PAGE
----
Studies on an acetylcholine binding protein identify a basic residue in loop G on the beta 1 strand as a new structural determinant of neonicotinoid actionsIhara, M., Okajima, T., Yamashita, A., Oda, T., Asano, T., Matsui, M., Sattelle, D.B., Matsuda, K.
(2014) Mol Pharmacol 86: 736-746
- PubMed: 25267717
- DOI: https://doi.org/10.1124/mol.114.094698
- Primary Citation of Related Structures:
3WTH, 3WTI, 3WTJ, 3WTK, 3WTL, 3WTM, 3WTN, 3WTO
- PubMed Abstract:
Neonicotinoid insecticides target insect nicotinic acetylcholine receptors (nAChRs). Their widespread use and possible risks to pollinators make it extremely urgent to understand the mechanisms underlying their actions on insect nAChRs. We therefore elucidated X-ray crystal structures of the Lymnaea stagnalis acetylcholine binding protein (Ls-AChBP) and its Gln55Arg mutant, more closely resembling insect nAChRs, in complex with a nitromethylene imidacloprid analog (CH-IMI) and desnitro-imidacloprid metabolite (DN-IMI) as well as commercial neonicotinoids, imidacloprid, clothianidin, and thiacloprid. Unlike imidacloprid, clothianidin, and CH-IMI, thiacloprid did not stack with Tyr185 in the wild-type Ls-AChBP, but did in the Gln55Arg mutant, interacting electrostatically with Arg55. In contrast, DN-IMI lacking the NO2 group was directed away from Lys34 and Arg55 to form hydrogen bonds with Tyr89 in loop A and the main chain carbonyl of Trp143 in loop B. Unexpectedly, we found that several neonicotinoids interacted with Lys34 in loop G on the β1 strand in the crystal structure of the Gln55Arg mutant. Basic residues introduced into the α7 nAChR at positions equivalent to AChBP Lys34 and Arg55 enhanced agonist actions of neonicotinoids, while reducing the actions of acetylcholine, (-)-nicotine, and DN-IMI. Thus, not only the basic residues in loop D, but also those in loop G determine the actions of neonicotinoids. These novel findings provide new insights into the modes of action of neonicotinoids and emerging derivatives.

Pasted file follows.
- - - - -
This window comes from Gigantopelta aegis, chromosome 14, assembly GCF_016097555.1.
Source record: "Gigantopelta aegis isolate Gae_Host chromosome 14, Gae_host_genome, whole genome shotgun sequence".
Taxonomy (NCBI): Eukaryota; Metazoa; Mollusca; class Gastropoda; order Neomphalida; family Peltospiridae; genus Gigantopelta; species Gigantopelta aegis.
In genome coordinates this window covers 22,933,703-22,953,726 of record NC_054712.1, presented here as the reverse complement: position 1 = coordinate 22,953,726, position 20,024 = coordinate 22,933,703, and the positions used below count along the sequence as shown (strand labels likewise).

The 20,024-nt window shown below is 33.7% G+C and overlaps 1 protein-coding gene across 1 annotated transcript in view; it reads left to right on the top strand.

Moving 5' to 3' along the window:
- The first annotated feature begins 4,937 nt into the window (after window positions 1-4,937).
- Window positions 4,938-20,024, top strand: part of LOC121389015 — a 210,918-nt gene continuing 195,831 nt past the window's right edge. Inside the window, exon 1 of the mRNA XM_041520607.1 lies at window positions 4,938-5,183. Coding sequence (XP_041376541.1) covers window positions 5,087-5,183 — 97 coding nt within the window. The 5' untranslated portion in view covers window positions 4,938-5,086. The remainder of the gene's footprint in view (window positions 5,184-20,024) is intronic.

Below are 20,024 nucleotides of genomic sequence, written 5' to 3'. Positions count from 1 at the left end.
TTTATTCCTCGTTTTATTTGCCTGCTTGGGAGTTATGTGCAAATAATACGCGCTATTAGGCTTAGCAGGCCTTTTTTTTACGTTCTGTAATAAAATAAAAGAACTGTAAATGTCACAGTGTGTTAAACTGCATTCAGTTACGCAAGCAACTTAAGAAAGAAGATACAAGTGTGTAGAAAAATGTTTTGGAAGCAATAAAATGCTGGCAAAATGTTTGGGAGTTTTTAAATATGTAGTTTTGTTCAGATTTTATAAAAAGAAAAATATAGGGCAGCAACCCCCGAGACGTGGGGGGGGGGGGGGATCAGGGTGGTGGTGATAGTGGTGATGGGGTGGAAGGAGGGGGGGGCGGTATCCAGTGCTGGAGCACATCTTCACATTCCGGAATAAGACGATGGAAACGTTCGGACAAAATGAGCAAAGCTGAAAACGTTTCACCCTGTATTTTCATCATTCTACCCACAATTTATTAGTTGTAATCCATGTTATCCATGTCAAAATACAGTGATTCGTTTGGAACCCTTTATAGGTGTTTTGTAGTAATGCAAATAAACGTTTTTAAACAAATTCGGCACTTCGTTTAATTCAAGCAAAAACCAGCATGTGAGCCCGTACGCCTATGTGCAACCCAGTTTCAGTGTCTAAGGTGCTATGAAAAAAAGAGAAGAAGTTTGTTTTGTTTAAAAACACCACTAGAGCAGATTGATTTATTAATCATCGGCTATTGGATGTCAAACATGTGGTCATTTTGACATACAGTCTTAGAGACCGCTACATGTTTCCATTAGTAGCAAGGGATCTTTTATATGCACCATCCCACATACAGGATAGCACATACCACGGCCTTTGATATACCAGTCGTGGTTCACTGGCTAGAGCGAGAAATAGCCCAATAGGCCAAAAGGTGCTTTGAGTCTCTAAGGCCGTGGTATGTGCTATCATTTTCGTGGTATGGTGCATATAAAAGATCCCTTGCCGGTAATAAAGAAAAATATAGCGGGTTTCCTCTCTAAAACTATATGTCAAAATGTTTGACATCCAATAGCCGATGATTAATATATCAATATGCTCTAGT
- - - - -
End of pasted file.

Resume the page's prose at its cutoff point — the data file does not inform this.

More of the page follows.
Department of Applied Biological Chemistry, Faculty of Agriculture, Kinki University, Nara, Japan (M.I., Ta.O., T.A., M.M., K.M.); Institute of Scientific and Industrial Research, Osaka University, Ibaraki, Osaka, Japan (To.O.); Graduate School of Medicine, Dentistry and Pharmaceutical Sciences, Okayama University, Kita-ku, Okayama, Japan (A.Y.); and The Wolfson Institute for Biomedical Research, Department of Medicine, University College London, London, United Kingdom (D.B.S.).